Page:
Writers of the last two centuries did not purchase a new typewriter every few months or even years. They chose one at the beginning of their careers and it became almost as much a part of them as their right arm. I was watching an episode of Million Dollar Listing recently and noticed that one of the top earners was using an ancient Apple PowerBook laptop that still required the old blue LAN cable because it was pre-wi-fi. I was puzzled that a millionaire would use that old clunker, considering his shoes cost more than a brand new top-of-the-line 15″ MacBook Pro Retina. On reflection, it occurred to me that he retained it because a new model with all the bells and whistles would contribute absolutely nothing to his bottom line. He was sparing himself the wasted time and distraction involved in shopping for a new one, upgrading to the latest software and hardware and then enduring the frustration of learning a new operating system. His current computer worked, it was a familiar friend, and he would rather sell homes.
We’re striving for simplicity, so that our minds are free to create and connect with our readers. Don’t get caught up in ‘shiny new object syndrome’, buying every new app and hardware recommendation presented to you. The new toys will not make you a better writer or real estate agent. Writing regularly and listening carefully to your readers are the way you’ll improve.
Most modern writers feel they must read constantly to be an authority in their industry. They believe they are inspired by big-name and competitive bloggers in their niche. They rely on readily-available reference materials rather than looking internally for their own unique take on the subject.
I have no issues with being informed and up to date, but am convinced that a blogger becomes an authority because people identify with the writer as much as the message. Reading outside of your niche can expand your outlook and fuel creativity. Reading other blogs and reference material in your own field obsessively often replaces inspiration and creativity with textbook knowledge, and I believe this is behind much of the “me too” regurgitated drivel found on websites today.
To achieve ‘contrast’ — to stand out — you need to look beyond the usual sources. Accurate, informative content that does not resonate with your readership is not going to build your audience. Without an audience or platform, you will have a very difficult time being recognized as an authority in your niche.
Inspired writing in 2014 will not come as a result of buying new computer hardware, more software apps, new online solutions or subscribing to an ever increasing list of resource feeds and email updates in your niche. Clearing the clutter, so you’re left with only your computer or tablet, your writing app and perhaps a spelling/grammar checker can be very liberating. Consider embracing the mantra, “I already have everything I need.”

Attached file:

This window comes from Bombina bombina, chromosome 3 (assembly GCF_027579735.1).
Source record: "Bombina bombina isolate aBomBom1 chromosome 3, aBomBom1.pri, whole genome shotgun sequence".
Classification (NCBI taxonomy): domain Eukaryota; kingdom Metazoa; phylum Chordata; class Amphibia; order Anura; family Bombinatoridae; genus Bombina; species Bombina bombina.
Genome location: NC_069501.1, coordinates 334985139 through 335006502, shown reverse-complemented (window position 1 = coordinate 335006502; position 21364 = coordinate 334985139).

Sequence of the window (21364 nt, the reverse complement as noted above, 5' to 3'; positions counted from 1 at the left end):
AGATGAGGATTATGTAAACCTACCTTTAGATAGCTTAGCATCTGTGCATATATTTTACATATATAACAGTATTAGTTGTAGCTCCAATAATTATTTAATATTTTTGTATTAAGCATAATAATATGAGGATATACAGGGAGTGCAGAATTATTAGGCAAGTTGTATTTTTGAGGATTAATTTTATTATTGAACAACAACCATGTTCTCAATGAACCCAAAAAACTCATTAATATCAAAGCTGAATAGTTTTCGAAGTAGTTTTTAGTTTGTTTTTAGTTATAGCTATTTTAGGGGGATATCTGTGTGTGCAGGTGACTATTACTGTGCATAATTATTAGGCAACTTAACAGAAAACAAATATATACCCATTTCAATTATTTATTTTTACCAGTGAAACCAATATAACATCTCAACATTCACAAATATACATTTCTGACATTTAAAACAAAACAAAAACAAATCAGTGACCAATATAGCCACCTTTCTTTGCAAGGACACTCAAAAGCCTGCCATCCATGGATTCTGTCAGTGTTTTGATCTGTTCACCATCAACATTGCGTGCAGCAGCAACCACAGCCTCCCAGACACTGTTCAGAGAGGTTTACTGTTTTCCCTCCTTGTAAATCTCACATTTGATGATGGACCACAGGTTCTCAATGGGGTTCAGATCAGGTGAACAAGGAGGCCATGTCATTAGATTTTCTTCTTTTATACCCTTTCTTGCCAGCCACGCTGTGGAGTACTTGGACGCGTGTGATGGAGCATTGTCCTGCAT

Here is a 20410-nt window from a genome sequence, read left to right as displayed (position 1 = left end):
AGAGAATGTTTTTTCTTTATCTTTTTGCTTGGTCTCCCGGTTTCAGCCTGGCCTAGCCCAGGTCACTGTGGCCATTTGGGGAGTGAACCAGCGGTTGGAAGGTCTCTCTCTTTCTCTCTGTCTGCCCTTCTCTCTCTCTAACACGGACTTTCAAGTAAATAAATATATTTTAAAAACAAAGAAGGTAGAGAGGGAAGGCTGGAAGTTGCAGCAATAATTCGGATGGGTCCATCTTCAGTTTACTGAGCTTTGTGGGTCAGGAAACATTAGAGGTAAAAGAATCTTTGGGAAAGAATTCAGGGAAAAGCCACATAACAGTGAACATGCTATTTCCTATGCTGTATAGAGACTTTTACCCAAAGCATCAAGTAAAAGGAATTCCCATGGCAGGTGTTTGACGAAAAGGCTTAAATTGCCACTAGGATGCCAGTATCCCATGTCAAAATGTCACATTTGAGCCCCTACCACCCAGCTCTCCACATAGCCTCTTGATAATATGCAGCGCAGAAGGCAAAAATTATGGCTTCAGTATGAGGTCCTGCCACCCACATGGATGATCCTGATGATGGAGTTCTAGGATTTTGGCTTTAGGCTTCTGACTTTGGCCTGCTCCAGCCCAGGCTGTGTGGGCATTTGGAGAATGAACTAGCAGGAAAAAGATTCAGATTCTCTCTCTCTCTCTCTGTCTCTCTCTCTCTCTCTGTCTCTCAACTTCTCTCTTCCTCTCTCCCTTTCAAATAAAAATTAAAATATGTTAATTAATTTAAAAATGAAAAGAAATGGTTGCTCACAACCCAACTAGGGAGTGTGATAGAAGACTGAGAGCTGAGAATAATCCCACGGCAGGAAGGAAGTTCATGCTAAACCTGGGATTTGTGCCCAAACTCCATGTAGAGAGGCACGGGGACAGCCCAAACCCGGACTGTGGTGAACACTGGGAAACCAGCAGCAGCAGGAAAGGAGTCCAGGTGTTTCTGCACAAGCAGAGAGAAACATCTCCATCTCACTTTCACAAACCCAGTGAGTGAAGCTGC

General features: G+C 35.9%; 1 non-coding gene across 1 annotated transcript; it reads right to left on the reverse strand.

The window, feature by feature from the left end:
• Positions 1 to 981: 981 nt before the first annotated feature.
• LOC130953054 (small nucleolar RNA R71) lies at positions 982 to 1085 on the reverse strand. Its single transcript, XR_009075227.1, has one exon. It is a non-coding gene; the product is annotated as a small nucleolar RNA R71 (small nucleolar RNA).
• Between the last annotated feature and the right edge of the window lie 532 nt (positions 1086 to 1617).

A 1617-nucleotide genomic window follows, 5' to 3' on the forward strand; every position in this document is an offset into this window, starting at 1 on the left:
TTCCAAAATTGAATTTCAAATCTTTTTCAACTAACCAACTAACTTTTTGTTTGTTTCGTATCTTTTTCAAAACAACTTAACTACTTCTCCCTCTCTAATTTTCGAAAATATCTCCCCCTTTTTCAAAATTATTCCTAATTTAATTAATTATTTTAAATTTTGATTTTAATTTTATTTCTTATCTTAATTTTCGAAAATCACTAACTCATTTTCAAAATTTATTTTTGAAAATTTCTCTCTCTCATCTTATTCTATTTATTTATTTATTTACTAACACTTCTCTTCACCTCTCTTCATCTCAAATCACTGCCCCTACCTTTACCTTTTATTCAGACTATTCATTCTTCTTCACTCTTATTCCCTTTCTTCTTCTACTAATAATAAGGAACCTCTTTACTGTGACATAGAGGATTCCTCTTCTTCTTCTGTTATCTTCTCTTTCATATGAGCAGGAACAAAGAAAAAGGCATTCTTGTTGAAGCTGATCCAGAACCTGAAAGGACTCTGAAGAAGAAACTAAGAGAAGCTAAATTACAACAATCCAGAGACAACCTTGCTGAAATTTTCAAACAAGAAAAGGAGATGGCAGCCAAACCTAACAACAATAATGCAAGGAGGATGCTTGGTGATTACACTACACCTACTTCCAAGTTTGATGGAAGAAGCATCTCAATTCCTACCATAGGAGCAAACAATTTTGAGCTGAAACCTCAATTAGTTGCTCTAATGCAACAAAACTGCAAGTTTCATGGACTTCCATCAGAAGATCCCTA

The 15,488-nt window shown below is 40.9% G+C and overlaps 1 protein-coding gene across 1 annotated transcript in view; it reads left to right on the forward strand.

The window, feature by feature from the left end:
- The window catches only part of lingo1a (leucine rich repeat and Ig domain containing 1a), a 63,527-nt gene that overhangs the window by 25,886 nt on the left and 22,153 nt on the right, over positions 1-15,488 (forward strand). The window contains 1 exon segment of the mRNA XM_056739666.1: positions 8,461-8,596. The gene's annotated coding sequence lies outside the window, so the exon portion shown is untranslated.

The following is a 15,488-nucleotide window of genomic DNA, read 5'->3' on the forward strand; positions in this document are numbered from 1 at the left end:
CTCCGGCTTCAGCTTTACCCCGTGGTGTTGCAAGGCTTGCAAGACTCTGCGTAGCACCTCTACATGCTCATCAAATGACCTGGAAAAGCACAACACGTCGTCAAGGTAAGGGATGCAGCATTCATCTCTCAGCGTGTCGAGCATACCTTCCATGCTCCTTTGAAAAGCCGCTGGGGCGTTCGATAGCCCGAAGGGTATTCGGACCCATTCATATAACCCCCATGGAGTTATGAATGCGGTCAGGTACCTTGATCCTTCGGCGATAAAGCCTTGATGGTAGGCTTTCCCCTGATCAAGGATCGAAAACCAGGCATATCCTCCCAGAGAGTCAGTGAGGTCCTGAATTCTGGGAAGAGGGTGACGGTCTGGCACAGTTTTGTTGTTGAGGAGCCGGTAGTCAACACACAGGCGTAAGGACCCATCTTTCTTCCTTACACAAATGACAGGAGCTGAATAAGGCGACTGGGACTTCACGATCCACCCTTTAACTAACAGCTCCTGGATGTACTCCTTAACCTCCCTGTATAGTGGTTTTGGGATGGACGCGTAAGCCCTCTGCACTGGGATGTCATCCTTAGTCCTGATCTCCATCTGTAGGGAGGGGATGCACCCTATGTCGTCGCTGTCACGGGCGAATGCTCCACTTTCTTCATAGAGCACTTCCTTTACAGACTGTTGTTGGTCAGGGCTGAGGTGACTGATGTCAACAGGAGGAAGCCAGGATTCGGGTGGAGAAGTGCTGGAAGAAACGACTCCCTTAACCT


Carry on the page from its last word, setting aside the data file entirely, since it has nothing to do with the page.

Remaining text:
You probably read entirely too much in your niche and that’s made it very difficult for you to provide a new perspective to your readers. Your copy will naturally sound exactly like everyone else if you don’t expose yourself to something completely different every day.
You need feedback, so write to elicit a response from your readers. Then carefully read and reply to your comments. Commenting on other blogs in your niche also provides an opportunity to test reader reactions, provide a unique perspective and attract readers to your site. Let your personality shine through. Present an opinion. Take a few chances with your content in 2014. Any successful columnist had readers that both agreed and disagreed. In the same way, as long as your critics are respectful, publishing their comments is likely to contribute to the conversation and increase further engagement.
Over to you
Would you agree that a return to the purity of simple tools, an uncluttered and creative mind, and a close connection with your readers are keys to increasing your readership and authority? Or do you believe cutting edge software tools and hardware, and a level of automation, have become necessary in building an audience today?
Has anyone written content on an old Commodore Pet, Apple II or other seriously cool vintage piece of hardware? I sold some of the first Olivetti M20 computers, bundled with Corel’s WordPerfect software and an external glass-ceramic hard drive enclosed in a wood cabinet. (Set one down roughly and the platter shattered.) Did any of you begin your writing career on a manual, or perhaps an IBM Selectric typewriter, then move to a computer later? Have you hammered out editorial copy for a publication? Here’s the place to share your writing roots.
I love edgy, opinionated “tell it like it is” writing that entertains, is thought provoking and informative, and inspires me to either make positive changes in my life or consider another point of view. Some examples are Paul Boag, Ash Ambirge (The Middle Finger Project), Erika Napoletano and Chris Brogan. Do you have any recommendations?
Magical writing comes from looking within.